My Impressions of the iPhone 6 After Owning an HTC One M8 for 4 Months
So yesterday I I traded in my Android phone for an iPhone 6. I flirted with Android for as long as I could, but I couldn't stick with it. And yes, even with Google's Lollipop announcements today, I still have no desire to go back. I don't have any ill will towards Android or Google or the community there, but it's not where I belong. I'm an iOS guy through and through and it feels good to be home.
Here are some of the things that have immediately stood out to me in the first 24 hours.
I had an iPhone 5S before, so I'm very familiar with Touch-ID. What I'm not as familiar with is Touch-ID working every time I use it. I've probably unlocked my phone 100 times and I have yet to have it fail on me. At one point I tried another finger just to make sure it wasn't defective.
They didn't make much hay of this in the announcement, but it seems like a whole different beast. With Apple Pay rumored to launch this weekend, I feel much more confident about my phone reading my fingerprint when I'm in a hurry.
The screen doesn't feel that big
I rage-quit a podcast today when someone said they returned their iPhone 6 and went back to the 5S because they 6 was just so ridiculously large that they no longer enjoyed using their phone. Have I ranted about Apple-only people who are losing their shit over a phone that is still one of the smaller phones on the market? Want to, but I'm holding back.
My wife also got an iPhone 6 and she was very concerned about getting a bigger screen. She's a beautiful 5 foot 2, has pretty small hands, and was concerned that she would have trouble doing anything on the phone with one hand. She told me tonight that she "doesn't see what they big deal is" about the new sizes.
I agree. The screen definitely feels bigger than the 5S, and that's a good thing. What surprised me a bit was that I honestly don't notice the difference between it and the 5" screen I was used to on the One.
The 4.7 inch screen is gorgeous, and despite having a pixel density over 100 pixels smaller than my HTC One, I think it's just as beautiful. Sure, if I get my eye an inch away from the screen, I can detect a little fuzziness that I wouldn't see on the One, but in normal use, it's all the same.
This the the big one, and it's the main reason I came back. The app selection on iOS is so magnificently better than it is on Android. Also, I know people complain about curtain on the App Store, but it's way better than what Google is doing on the Play Store. It was so easy for me to get caught up on all the apps I had missed in my time away from iOS and see the new apps out this week.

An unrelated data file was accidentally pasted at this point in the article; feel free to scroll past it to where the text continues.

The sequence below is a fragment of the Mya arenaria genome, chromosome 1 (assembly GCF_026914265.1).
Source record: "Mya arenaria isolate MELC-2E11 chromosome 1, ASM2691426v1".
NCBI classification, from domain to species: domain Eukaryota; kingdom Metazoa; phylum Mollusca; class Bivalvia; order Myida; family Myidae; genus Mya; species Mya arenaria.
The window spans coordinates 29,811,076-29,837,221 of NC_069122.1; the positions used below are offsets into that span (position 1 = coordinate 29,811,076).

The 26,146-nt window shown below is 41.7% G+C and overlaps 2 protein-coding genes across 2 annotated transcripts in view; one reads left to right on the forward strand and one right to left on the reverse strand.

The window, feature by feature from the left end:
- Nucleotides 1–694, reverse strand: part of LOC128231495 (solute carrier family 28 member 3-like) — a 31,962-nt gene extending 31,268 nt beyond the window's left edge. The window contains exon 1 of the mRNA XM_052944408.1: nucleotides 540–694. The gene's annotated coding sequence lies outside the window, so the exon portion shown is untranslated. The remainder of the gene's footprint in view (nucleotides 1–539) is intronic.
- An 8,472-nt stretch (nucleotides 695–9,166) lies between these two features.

On a side note, I do find it a little surprising how many apps are yet to be updated for the new screen sizes. Key apps like OmniFocus, Pocket Casts, and Reeder are left out of the 4.7" party. Blown up apps look blurry on the new screen, that's for sure. I can't wait for these to get updated.
Transmit - Panic's FTP client has come to iOS and is a delight. Gabe Weatherhead's piece on the app is what pushed me over the edge to drop $10 on it and I'm glad I did. Being someone who runs a website on a flat file system, I need to be able to dive into the nitty gritty stuff easily. Transmit does that and makes it beautiful as well.
BeerTab - This is a silly little app that is brand new, but I think it symbolizes the difference between the two worlds. While the coolest apps I found in the time
in the desert with Android were utility apps that made my phone do cool things on my phone. Meanwhile, iOS is teeming with cool apps like this that make my actual life better (or at least a little more fun). I'd been using a hacked together Evernote solution to track my beer tastes, but this app does it so much better.
Health - So this is Apple's own app and it doesn't work all the time right now, but it has so much potential. I just love that there is one centralized place where I can put all of my "quantified self" data.
That's all for now. There are some things that I actually miss about Android, but I'll get to that next time.